• implementing an electronic electricity use and reporting tool, which is monitored daily
  • monitoring our daily water use to check for potential water leaks in our systems and reporting on water loss
  • reducing our air-conditioning use during the cooler months
  • using a high efficiency water chiller for our air-conditioning system, which effectively shuts down during low cooling demand periods
  • modifying our air-conditioning water pumps so they shut down when the chiller cycles off
  • increasing sensor lighting to reduce energy use
  • introducing timer technology to reduce use of water boilers, hot water systems and water pumps
  • venting our 44 Herschel Street, Brisbane office building early in the morning in hotter months to expel hot air accumulated overnight and therefore reducing the load on the air-conditioning system
  • educating staff about ways they can help save water and energy
  • managing our cleaning contract and service hours to reduce after-hours lighting use
  • participating in a long term whole-of-government energy supply contract to increase purchasing power and improve supply conditions, while also reducing energy pricing and costs
  • using videoconferencing facilities to reduce transport-related carbon emissions, energy use and associated costs
  • choosing more energy efficient cars when replacing vehicles in our fleet
  • recycling paper, cardboard, cans, glass and printer toner cartridges
  • participating in events like Earth Hour
  • constantly looking for opportunities to further reduce our water and energy use.

Figure 15 Herschel St Brisbane office water consumption 

Figure 15. Herschel St, Brisbane office water consumption

 Figure 16 Herschel St Brisbane office energy consumption

Figure 16. Herschel St, Brisbane office energy consumption

Information Communication and Technology program

During 2019–20, we continued to complete all scheduled work within the Information Communication and Technology (ICT) 2017–20 Strategic Plan. We also started several business improvement projects related to establishing a robust infrastructure, improving mobility and implementing modern technologies.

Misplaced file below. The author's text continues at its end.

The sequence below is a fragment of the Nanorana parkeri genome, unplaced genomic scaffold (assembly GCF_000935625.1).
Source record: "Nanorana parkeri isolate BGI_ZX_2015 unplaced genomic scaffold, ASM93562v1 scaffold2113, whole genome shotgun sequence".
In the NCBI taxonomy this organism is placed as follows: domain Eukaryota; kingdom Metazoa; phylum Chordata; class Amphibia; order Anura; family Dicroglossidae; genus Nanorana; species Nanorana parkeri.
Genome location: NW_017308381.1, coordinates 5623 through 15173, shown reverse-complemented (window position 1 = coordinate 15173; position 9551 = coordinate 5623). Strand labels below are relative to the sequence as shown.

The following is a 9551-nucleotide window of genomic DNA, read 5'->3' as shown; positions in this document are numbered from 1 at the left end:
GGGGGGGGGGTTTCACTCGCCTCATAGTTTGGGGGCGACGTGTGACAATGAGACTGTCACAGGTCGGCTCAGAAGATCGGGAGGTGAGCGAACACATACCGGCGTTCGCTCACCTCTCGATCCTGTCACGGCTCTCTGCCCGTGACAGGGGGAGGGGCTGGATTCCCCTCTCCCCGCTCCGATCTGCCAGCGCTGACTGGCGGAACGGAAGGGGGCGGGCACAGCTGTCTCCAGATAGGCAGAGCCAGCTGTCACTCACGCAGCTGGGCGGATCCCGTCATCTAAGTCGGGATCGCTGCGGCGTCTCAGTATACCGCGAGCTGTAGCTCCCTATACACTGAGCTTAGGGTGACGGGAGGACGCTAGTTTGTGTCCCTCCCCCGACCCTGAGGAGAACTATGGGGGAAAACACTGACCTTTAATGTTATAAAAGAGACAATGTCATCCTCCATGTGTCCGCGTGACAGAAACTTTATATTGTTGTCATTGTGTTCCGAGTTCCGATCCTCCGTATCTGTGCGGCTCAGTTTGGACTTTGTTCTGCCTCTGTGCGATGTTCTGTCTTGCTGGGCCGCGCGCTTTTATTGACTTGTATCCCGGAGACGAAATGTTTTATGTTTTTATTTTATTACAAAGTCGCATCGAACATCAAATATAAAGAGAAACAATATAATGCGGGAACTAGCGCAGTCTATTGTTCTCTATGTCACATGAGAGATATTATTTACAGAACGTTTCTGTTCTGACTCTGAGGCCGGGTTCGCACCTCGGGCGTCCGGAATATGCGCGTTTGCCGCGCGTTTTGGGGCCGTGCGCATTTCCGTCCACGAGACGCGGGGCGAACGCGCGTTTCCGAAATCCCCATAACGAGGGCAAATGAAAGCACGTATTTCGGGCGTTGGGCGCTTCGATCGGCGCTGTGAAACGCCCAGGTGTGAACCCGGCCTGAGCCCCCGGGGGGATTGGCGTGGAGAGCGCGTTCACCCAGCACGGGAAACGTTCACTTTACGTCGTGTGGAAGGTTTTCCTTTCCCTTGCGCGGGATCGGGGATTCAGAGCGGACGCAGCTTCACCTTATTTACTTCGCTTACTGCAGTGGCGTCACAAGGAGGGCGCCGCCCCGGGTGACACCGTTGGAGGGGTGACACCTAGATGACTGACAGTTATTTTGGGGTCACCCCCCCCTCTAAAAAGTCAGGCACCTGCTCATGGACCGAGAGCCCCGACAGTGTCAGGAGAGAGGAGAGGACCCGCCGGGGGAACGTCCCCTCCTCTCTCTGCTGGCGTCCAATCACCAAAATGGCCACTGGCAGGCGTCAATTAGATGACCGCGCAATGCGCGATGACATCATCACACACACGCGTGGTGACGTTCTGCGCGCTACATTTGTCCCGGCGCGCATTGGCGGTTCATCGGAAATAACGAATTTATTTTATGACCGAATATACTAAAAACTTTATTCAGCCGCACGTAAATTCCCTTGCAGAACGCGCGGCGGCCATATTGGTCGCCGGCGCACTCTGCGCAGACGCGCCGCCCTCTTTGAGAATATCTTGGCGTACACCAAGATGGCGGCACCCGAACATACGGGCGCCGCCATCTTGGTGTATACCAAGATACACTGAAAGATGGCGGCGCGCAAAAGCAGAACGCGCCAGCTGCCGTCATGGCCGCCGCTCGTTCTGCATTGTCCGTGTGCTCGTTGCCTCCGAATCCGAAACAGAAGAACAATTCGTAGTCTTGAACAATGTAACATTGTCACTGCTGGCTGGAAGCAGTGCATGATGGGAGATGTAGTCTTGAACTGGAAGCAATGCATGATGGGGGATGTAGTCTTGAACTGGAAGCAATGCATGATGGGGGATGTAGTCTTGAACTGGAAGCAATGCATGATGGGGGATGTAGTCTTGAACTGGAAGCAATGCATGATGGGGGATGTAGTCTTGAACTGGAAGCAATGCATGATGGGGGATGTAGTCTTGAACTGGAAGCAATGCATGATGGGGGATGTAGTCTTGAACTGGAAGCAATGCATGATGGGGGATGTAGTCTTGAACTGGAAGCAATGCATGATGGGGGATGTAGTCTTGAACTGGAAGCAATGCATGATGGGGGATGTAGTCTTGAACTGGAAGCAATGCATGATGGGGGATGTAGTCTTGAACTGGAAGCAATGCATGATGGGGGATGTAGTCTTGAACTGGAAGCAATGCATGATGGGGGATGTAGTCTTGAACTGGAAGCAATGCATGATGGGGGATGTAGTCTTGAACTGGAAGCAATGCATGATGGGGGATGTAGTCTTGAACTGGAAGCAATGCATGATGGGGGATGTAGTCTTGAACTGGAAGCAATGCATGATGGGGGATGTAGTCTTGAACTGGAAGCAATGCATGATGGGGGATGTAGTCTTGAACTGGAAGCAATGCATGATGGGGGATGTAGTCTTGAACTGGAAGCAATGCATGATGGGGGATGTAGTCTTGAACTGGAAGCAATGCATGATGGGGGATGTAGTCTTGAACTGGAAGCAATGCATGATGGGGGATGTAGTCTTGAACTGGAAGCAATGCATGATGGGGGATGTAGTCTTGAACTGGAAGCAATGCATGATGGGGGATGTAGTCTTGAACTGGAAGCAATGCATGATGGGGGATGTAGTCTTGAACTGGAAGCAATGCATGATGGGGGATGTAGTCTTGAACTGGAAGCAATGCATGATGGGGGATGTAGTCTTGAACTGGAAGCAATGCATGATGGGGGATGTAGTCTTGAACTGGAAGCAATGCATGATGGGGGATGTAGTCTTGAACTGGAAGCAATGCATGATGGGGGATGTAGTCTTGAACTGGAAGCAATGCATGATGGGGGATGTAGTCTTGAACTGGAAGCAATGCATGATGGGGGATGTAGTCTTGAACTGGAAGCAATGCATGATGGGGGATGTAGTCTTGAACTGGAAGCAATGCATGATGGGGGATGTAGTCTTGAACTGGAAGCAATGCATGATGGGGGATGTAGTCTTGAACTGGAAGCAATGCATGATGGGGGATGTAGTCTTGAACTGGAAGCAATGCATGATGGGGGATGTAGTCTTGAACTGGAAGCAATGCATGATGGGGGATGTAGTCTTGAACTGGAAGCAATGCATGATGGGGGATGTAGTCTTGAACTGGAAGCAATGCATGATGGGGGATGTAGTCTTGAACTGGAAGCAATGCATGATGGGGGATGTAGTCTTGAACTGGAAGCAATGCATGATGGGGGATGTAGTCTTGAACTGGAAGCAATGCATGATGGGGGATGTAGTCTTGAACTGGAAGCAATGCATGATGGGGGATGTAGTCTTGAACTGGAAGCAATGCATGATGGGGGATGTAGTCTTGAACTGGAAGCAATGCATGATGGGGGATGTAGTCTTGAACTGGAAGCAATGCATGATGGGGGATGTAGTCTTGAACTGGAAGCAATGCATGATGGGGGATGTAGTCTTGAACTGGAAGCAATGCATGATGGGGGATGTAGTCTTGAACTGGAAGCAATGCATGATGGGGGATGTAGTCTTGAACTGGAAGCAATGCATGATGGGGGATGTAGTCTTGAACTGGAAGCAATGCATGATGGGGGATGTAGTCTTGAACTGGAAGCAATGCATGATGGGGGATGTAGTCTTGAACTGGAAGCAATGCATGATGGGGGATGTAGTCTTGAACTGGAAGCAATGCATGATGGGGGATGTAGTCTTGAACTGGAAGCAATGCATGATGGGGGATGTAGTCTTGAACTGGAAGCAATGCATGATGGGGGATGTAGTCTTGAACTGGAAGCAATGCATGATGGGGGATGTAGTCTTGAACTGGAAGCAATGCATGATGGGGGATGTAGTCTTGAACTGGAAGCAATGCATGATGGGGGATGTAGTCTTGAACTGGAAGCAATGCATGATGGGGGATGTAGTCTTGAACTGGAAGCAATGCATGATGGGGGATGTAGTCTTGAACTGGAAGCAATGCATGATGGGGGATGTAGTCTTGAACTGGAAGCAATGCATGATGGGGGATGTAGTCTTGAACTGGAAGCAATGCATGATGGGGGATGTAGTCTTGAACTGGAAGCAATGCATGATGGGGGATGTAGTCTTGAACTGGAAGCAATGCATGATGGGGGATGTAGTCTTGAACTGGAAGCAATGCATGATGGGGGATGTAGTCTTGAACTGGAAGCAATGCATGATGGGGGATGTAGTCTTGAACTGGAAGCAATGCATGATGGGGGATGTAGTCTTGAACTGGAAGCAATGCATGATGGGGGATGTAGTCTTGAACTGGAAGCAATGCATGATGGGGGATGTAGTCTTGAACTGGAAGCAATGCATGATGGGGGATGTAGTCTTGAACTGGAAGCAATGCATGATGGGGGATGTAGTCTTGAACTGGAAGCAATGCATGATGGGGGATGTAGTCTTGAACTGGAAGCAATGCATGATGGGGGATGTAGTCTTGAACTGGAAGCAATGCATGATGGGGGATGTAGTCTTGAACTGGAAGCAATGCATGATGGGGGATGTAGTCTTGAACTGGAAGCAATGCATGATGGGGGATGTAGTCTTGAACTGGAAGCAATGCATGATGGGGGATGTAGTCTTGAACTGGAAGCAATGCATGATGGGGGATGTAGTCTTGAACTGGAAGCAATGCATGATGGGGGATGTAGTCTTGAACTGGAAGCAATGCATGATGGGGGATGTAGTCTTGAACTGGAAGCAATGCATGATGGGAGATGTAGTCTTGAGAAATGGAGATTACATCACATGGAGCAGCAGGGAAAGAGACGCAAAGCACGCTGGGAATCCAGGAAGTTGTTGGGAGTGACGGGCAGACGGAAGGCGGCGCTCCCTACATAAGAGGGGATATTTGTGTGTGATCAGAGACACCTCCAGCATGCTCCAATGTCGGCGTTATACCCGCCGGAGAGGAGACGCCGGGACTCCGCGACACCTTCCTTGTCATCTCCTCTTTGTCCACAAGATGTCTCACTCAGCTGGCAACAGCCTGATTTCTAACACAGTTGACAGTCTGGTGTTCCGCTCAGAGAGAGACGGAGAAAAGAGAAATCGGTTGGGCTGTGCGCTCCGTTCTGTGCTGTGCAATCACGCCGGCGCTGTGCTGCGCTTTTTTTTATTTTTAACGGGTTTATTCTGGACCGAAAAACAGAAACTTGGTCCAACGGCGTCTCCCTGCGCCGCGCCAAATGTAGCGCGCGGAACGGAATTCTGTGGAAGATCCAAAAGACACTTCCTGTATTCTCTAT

The ICT 2017–20 Strategic Plan includes the service delivery and strategic direction Information Technology (IT) Services are undertaking to support the organisation. The plan outlines the key areas in which IT Services will focus planning, investment and delivery through four strategic objectives:

  • supporting the effective and efficient operation of the organisation and its business through ICT
  • advancing the organisation’s business with better use of ICT on a modern mobile digital platform
  • engaging more easily with the public, preferred suppliers, government departments and non-governmental organisations
  • building a capable, trusted and more forward-looking ICT provider.

During the year, we:

  • implemented Office 365 and Windows 10 across all Legal Aid Queensland computers; this has been essential to allow work from home capability during the COVID-19 pandemic
  • reviewed two legacy business critical, bespoke systems and determined these should be replaced when funding is available
  • conducted a Disaster Recovery Test to verify business continuity processes
  • conducted a server replacement project to replace 86 servers that are essential for business continuity
  • conducted a statewide Uninterrupted Power Supply upgrade that are essential for LAQ business continuity
  • continued working towards completing initiatives outlined in the ICT 2017–20 Strategic Plan and developed the ICT Strategic Plan 2020–23
  • completed multiple projects to enable working from home at the beginning of the COVID-19 pandemic, including:
    • upgrading the internet connection and associated hardware to allow all staff to work from home
    • rolling out 200 new laptops to staff
    • implementing multiple communication technologies to allow all staff to use videoconferencing and collaboration tools
    • upgrading software and hardware capabilities to allow staff to access business critical systems
    • implementing softphone capabilities so staff can make/receive calls on their mobile device.

Open data

Data about the Queensland Language Services Policy is available on the Queensland Government Open Data portal. To access more information, government data and the Annual Report 2019–20 Open Data, visit www.data.qld.gov.au